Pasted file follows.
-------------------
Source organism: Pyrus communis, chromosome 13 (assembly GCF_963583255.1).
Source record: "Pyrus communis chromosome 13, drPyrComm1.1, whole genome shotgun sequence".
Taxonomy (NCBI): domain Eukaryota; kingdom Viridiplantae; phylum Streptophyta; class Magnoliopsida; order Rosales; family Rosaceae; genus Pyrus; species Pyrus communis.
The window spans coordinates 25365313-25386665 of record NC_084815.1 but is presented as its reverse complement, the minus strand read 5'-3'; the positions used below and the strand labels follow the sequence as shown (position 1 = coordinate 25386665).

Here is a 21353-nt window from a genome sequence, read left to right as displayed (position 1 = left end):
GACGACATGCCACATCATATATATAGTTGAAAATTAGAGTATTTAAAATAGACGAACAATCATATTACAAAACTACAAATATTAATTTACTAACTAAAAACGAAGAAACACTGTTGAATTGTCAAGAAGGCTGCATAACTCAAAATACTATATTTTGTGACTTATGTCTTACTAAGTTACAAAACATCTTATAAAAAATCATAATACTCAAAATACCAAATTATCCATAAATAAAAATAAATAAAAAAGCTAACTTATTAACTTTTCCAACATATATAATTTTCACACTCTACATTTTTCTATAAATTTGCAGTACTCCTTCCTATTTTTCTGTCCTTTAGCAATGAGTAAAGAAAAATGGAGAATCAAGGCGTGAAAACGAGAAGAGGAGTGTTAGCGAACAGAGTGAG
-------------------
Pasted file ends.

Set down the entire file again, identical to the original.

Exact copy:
Source organism: Pyrus communis, chromosome 13 (assembly GCF_963583255.1).
Source record: "Pyrus communis chromosome 13, drPyrComm1.1, whole genome shotgun sequence".
Taxonomy (NCBI): domain Eukaryota; kingdom Viridiplantae; phylum Streptophyta; class Magnoliopsida; order Rosales; family Rosaceae; genus Pyrus; species Pyrus communis.
The window spans coordinates 25365313-25386665 of record NC_084815.1 but is presented as its reverse complement, the minus strand read 5'-3'; the positions used below and the strand labels follow the sequence as shown (position 1 = coordinate 25386665).

Here is a 21353-nt window from a genome sequence, read left to right as displayed (position 1 = left end):
GACGACATGCCACATCATATATATAGTTGAAAATTAGAGTATTTAAAATAGACGAACAATCATATTACAAAACTACAAATATTAATTTACTAACTAAAAACGAAGAAACACTGTTGAATTGTCAAGAAGGCTGCATAACTCAAAATACTATATTTTGTGACTTATGTCTTACTAAGTTACAAAACATCTTATAAAAAATCATAATACTCAAAATACCAAATTATCCATAAATAAAAATAAATAAAAAAGCTAACTTATTAACTTTTCCAACATATATAATTTTCACACTCTACATTTTTCTATAAATTTGCAGTACTCCTTCCTATTTTTCTGTCCTTTAGCAATGAGTAAAGAAAAATGGAGAATCAAGGCGTGAAAACGAGAAGAGGAGTGTTAGCGAACAGAGTGAG